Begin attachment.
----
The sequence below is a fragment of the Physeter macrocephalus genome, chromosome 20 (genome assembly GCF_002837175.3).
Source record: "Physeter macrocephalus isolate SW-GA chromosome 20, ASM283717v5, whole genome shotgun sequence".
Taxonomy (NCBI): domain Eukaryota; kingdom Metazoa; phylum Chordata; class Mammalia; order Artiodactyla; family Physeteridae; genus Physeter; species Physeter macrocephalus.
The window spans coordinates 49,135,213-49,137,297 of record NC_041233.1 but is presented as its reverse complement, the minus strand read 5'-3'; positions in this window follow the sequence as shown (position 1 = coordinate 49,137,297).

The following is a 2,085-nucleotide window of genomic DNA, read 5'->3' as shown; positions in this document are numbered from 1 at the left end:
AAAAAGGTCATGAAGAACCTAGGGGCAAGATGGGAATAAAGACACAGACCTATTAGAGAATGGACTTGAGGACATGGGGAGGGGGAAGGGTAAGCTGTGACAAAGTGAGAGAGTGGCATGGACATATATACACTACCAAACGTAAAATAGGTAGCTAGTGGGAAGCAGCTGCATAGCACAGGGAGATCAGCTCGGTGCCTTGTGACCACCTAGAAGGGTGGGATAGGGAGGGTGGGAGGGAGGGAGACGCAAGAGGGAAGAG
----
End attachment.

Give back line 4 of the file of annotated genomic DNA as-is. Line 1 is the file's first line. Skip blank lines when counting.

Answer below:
The window spans coordinates 49,135,213-49,137,297 of record NC_041233.1 but is presented as its reverse complement, the minus strand read 5'-3'; positions in this window follow the sequence as shown (position 1 = coordinate 49,137,297).